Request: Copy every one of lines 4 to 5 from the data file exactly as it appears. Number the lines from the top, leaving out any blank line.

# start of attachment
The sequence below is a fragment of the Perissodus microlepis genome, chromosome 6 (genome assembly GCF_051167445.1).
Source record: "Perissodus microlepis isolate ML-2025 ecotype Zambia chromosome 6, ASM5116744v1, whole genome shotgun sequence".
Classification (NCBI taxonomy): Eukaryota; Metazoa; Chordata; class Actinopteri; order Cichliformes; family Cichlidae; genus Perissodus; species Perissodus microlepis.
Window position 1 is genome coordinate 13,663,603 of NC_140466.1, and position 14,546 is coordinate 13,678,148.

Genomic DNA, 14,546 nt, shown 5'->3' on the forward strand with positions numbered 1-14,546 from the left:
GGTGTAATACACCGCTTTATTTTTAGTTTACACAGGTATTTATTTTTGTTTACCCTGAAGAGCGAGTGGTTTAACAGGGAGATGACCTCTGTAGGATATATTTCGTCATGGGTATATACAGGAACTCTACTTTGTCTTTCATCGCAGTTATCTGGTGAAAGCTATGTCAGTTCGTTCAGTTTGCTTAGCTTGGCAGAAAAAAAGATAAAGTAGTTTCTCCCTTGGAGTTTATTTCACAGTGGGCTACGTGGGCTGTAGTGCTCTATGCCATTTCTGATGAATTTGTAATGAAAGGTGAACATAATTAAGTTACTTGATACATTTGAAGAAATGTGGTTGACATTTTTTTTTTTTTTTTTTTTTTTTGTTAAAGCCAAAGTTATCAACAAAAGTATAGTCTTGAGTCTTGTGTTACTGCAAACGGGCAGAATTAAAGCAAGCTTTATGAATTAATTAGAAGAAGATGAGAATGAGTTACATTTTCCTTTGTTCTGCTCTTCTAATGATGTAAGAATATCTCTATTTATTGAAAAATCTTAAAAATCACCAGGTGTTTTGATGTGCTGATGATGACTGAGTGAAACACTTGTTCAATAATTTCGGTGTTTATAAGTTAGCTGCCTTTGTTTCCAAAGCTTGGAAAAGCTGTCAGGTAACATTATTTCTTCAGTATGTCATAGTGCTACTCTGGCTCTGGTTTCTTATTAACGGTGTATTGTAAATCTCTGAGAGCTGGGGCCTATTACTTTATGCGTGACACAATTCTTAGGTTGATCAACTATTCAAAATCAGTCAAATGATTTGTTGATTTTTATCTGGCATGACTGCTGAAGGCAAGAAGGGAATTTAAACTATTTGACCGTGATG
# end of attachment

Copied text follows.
Window position 1 is genome coordinate 13,663,603 of NC_140466.1, and position 14,546 is coordinate 13,678,148.

Genomic DNA, 14,546 nt, shown 5'->3' on the forward strand with positions numbered 1-14,546 from the left: